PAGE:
Improving efficiency in the power surplus era
A proclamation of surplus power across India has underlined the progress (and pitfalls) of the power sector in recent years. For decades, the country has been reeling under persistent deficits in peak power and overall energy supplied. Notwithstanding the demand for power, from the millions yet to be connected to the grid, this surplus is an opportune moment for the thermal power sector to overhaul the power procurement process and improve overall efficiency. Power procurement expenses constitute more than 70% of the cost base of most distribution companies (discoms). Reducing this burden will go a long way in addressing their financial woes.
Energy generation assets
As of 31 March, India had an installed generation base of 327GW, of which coal accounted for nearly 192GW. The peak demand for 2016-17 was only 156GW. Factoring in a plant availability (accounting for planned maintenance and contingencies) of 85%, auxiliary consumption (within the power plants) of 7%, and nominal transmission and distribution losses of 20%, coal alone could theoretically contribute to 121GW of the peak demand. This surplus is likely to persist, given the pipeline of projects that are already contracted and under construction.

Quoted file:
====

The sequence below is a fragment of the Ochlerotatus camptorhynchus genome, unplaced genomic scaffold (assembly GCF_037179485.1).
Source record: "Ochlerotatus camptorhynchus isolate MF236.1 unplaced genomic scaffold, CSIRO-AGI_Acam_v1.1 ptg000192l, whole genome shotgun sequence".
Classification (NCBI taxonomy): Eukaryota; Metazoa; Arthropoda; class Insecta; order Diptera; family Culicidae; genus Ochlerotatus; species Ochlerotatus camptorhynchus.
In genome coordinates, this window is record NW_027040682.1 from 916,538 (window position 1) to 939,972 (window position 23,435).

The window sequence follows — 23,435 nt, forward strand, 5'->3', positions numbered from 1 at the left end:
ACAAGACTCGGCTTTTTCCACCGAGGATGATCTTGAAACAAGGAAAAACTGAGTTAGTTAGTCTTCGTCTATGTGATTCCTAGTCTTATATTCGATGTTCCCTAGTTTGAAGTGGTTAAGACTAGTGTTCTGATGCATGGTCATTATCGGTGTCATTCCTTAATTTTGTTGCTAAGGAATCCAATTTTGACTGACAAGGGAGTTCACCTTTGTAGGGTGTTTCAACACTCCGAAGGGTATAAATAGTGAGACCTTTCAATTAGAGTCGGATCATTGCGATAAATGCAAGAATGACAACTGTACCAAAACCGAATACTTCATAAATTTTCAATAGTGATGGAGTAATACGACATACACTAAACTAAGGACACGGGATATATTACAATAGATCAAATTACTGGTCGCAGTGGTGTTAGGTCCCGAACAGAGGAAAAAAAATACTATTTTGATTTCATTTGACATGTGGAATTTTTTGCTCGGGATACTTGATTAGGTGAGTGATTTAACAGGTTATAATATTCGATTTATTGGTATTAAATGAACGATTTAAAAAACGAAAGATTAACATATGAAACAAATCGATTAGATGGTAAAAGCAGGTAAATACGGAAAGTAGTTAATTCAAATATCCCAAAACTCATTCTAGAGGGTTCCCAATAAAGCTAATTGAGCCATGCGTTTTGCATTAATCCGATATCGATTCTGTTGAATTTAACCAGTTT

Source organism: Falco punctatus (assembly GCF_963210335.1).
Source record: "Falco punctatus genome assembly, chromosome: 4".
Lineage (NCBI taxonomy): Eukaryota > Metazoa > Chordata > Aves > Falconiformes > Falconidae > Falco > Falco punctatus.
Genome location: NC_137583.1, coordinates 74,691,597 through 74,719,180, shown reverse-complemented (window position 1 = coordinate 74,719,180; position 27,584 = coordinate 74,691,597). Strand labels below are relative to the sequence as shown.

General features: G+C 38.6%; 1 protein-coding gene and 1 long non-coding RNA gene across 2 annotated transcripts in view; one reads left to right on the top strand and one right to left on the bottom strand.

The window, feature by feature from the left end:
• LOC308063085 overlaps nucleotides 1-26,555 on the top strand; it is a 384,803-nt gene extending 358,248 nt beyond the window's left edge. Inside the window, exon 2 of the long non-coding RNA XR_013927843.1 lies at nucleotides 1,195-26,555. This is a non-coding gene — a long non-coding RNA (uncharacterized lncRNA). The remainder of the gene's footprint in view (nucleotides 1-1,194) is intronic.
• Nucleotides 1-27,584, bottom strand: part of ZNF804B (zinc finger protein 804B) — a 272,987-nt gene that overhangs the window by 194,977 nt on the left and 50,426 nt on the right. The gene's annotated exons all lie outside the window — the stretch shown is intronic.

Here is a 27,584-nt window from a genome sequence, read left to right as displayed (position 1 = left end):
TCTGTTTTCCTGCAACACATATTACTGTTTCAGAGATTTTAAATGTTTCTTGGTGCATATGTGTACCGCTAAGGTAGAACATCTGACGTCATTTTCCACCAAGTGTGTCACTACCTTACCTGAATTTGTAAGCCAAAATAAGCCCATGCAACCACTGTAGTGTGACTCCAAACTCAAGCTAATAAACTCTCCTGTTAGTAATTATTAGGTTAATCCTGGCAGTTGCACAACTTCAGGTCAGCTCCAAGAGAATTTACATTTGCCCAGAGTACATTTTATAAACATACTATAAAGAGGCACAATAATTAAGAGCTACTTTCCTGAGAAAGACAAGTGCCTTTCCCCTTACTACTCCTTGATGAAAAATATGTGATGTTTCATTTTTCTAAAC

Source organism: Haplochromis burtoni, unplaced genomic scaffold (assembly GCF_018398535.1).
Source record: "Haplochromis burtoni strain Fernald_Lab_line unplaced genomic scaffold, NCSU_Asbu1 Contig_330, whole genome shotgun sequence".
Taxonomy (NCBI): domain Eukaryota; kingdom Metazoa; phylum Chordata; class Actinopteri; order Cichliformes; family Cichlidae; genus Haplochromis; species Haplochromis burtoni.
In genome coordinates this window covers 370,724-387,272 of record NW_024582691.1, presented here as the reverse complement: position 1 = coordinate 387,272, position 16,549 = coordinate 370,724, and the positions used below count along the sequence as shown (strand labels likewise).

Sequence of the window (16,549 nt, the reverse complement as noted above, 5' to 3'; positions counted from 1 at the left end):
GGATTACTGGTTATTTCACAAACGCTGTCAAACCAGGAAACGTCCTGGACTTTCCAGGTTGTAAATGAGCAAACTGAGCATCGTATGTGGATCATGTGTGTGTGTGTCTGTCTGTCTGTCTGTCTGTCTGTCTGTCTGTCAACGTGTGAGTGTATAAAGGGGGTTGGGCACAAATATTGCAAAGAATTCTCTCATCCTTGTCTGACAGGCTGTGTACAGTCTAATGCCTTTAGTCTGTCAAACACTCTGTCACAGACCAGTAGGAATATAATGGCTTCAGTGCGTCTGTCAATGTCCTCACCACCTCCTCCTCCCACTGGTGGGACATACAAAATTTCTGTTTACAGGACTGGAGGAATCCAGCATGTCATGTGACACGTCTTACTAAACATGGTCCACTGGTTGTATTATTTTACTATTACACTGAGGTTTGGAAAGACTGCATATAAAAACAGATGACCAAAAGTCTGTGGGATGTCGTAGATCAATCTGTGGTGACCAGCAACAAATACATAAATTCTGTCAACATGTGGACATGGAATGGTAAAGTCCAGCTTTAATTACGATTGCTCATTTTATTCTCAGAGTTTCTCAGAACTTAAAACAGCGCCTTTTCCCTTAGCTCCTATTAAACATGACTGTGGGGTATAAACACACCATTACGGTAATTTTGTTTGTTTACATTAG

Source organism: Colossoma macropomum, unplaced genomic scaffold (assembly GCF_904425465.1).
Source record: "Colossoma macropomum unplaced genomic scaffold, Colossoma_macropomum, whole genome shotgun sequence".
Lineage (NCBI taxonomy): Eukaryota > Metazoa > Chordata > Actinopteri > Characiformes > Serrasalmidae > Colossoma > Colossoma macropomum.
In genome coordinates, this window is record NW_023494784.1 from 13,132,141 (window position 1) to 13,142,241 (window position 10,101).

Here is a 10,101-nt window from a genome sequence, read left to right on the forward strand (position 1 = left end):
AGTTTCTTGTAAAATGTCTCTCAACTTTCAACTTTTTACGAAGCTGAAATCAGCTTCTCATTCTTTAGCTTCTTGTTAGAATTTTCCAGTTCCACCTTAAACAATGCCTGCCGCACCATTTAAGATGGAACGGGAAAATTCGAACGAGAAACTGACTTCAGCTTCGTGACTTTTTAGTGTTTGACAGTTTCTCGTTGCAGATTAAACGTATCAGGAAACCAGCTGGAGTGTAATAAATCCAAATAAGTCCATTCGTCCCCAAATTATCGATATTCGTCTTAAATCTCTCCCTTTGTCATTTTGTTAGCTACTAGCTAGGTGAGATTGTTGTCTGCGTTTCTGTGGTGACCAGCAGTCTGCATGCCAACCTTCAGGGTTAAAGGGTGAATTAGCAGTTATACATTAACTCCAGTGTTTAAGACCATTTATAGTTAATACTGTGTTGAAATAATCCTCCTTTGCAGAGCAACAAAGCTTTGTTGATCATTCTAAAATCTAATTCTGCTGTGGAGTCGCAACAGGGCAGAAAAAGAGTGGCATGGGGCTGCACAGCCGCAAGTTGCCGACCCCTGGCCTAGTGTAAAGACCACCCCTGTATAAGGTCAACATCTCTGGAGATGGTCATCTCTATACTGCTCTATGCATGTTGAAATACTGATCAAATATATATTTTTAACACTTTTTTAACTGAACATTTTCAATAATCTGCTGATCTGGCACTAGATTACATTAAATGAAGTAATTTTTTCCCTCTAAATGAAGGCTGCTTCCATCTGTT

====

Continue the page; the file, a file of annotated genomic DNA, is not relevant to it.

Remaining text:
Recent opinion pieces and the Economic Survey 2016-17 suggest that renewable energy (RE) generation is imposing an inordinate social cost and is resulting in stranded thermal-generation assets. Even if we discount RE sources, and moved all the generation they contribute to coal power stations, the overall plant load factor (PLF) would only go up by 3.9%. Clearly, the issue of current low utilization and stranded assets needs to be dealt with in a more comprehensive manner without making RE the scapegoat.
There are significant gains to be had from rationalizing procurement just from the coal-based generation assets.
Power procurement from coal generation
A bulk of the power procurement (~90%) by discoms is through long-term power purchase agreements (PPAs) with generators, and intra-state short-term purchases. Though the Electricity Act (2003) promotes competitive procurement of electricity by discoms, many of the existing PPAs did not necessarily reflect the best available price (even when they were signed) and certainly do not make economic sense today, given the stock of efficient and lower cost thermal-generation assets. An analysis by the Council on Energy, Environment and Water (CEEW) indicates that nearly 48% of the generation from the cheapest sources was left unutilized. This is primarily a reflection of the way current PPAs are structured and the rigidity they impose on procurement.